Researchers at the University of Arizona have completed the first-of-its-kind study that could aid in the treatment, diagnosis and prevention of cervical cancer by identifying cervicovaginal metabolic signatures, or “fingerprints,” that distinguish patients with HPV, pre-cancerous cervical conditions and cancer.
An interdisciplinary team led by Melissa Herbst-Kralovetz, associate professor at the UA College of Medicine – Phoenix, identified three compounds that distinguish cervical cancer patients from healthy women. The study, “Deciphering the complex interplay between microbiota, HPV, inflammation and cancer through cervicovaginal profiling” was published online April 24 in EBioMedicine.
“This study is an example of how scientific research and breakthroughs directly impact patient care,” said Dr. William Cance, deputy director of the UA Cancer Center. “Dr. Herbst-Kralovetz, also a researcher at the UA Cancer Center, and her colleagues have employed novel biologic analyses to identify metabolic fingerprints that could be used to develop future diagnostics, interventions or therapies for cervical cancer.”
The research team integrated cutting-edge analyses including metabolomics to reveal new information about how viruses, bacteria, inflammation and disease impact metabolic signatures. Metabolomics is the comprehensive study of the metabolome, the collection of biochemicals, or metabolites, present in cells, tissues or body fluids. Levels of metabolites often change in response to disease.
This is the first report on cervicovaginal metabolomes in HPV-associated precancerous cervical conditions and cancer that demonstrates the predictive value of metabolic fingerprinting in abnormal cell metabolism. The study identified 475 metabolites in cervicovaginal samples that changed across progression of disease, resulting in unique metabolic fingerprints.
The fingerprints identified in the study helped distinguish women with HPV, precancerous conditions or cervical cancer from those who were HPV negative.
“Metabolic fingerprinting has the potential to be used for the development of future diagnostics, preventatives or treatments for cervical cancer to enhance women’s health outcomes here in Arizona and beyond,” said Herbst-Kralovetz, who also is director of the Women’s Health Microbiome Initiative at the College of Medicine – Phoenix. “Doing so could aid in reducing mortality to the fourth-leading cause of cancer in women.”
When compared with women who were HPV-negative, women diagnosed with invasive cervical cancer were highly associated with genital inflammation and a higher vaginal pH. In precancerous groups, researchers observed how microbial communities influenced amino acid and nucleotide metabolisms, which are building blocks of cells.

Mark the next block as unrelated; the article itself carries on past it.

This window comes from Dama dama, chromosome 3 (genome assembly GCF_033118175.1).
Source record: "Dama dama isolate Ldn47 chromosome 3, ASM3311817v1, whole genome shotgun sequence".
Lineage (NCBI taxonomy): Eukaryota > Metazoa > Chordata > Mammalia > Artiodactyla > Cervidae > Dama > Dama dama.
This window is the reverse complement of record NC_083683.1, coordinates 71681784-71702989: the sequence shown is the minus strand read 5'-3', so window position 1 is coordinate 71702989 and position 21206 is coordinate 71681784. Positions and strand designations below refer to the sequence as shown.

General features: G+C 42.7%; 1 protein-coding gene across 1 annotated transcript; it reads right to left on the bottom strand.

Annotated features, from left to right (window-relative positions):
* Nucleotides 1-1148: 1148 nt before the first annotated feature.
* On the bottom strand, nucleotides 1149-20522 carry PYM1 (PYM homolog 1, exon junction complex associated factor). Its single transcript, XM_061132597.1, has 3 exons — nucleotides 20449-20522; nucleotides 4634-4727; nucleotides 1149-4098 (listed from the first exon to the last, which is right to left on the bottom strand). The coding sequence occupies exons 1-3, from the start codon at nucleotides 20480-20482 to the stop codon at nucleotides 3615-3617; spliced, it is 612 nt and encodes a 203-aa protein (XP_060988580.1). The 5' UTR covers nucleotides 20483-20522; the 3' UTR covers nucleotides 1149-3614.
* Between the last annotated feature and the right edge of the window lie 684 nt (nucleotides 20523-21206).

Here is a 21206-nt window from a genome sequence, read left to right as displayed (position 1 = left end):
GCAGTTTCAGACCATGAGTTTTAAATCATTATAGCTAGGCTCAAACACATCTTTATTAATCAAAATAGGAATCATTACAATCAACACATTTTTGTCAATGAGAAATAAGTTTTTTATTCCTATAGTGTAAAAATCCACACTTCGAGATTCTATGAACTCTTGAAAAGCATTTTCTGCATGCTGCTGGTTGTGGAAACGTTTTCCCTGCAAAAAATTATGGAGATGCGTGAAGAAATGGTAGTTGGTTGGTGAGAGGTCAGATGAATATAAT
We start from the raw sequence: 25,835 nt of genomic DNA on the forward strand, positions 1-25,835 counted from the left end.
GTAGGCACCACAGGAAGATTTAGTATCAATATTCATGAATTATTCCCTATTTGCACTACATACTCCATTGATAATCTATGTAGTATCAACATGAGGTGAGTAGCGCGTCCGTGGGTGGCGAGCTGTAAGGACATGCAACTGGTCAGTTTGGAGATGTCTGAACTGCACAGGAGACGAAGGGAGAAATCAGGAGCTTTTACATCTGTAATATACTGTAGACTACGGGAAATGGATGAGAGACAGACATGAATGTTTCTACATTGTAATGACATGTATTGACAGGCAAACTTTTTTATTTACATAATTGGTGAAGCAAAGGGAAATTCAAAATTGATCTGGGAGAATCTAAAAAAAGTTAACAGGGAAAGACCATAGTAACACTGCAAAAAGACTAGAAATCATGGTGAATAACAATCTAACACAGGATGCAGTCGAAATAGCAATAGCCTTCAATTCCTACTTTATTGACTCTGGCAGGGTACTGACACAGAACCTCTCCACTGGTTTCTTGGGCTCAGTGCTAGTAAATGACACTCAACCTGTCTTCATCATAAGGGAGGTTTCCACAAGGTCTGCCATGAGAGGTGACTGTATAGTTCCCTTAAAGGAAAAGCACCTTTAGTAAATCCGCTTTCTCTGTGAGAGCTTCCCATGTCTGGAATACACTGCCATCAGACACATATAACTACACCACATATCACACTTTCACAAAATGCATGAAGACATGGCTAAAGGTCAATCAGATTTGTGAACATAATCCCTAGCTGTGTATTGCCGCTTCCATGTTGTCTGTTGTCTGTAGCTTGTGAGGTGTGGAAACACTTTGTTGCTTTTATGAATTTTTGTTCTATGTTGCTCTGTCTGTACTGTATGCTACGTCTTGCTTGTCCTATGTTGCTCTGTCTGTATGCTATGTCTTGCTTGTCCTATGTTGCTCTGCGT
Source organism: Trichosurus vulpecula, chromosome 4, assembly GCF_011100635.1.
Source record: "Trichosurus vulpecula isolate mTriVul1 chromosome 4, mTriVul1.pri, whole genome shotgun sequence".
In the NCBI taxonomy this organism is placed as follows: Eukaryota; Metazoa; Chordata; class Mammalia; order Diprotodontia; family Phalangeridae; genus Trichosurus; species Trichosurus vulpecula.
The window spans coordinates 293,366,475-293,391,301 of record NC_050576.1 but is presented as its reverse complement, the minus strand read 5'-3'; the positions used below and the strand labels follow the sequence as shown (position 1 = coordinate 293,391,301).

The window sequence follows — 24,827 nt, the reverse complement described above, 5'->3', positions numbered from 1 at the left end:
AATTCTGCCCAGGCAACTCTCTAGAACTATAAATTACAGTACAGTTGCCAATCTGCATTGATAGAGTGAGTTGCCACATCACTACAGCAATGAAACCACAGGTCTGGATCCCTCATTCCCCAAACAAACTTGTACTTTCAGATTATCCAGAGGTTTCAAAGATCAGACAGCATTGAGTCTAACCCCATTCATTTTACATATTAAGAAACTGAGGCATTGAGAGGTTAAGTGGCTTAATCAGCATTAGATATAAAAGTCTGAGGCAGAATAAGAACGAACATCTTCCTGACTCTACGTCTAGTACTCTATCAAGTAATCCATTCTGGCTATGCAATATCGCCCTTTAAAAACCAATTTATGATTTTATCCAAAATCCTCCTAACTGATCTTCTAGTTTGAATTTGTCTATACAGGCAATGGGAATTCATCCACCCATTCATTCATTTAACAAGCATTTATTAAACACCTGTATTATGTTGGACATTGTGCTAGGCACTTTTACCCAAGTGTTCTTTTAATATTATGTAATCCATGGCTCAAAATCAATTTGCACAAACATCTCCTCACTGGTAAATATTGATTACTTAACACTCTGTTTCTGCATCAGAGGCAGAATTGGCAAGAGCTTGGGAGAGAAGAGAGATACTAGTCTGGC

A novel aspect of the study revealed how specific metabolites were associated with different vaginal bacterial communities as well as levels of genital inflammation. An increase in the health-associated Lactobacillus correlated with high levels of anti-inflammatory nucleotides. Collectively, they revealed that specific features of the reproductive tract’s microenvironment – HPV infection, genital inflammation and vaginal bacteria – profoundly impact cervicovaginal metabolomes.
“Cervical cancer is a devastating disease, especially in rural areas and developing countries,” said Jennifer Barton, director of the UA BIO5 Institute. “These findings could lead to a simple, rapid diagnostic test to help women get the treatment they need.”
Virtually all cervical cancers are caused by HPV, or human papillomavirus, a common sexually transmitted infection that nearly every sexually active person catches. According to the Centers for Disease Control and Prevention, HPV is thought to be responsible for 90 percent of cervical cancers and about 24,400 HPV-associated cancers occur in women each year.
“Our ultimate goal is to integrate the clinical and molecular data to identify patients at risk for progressing to cancer to pinpoint potential targets for prevention or for tracking disease progression,” Herbst-Kralovetz said.
Herbst-Kralovetz said they plan to expand the study to a larger population in Arizona, adding the team has ongoing studies to investigate the relationship of genital microbiota to other gynecologic cancers, including endometrial cancer.
The research was made possible through the financial support of the Banner Foundation in Obstetrics and Gynecology and from the Flinn Foundation Grant No. 1974.
A version of this story originally appeared on the UA College of Medicine – Phoenix's website: http://phoenixmed.arizona.edu/about/news/novel-study-discovers-metabolic-fingerprint-help-treat-diagnosis-and-prevent-cervical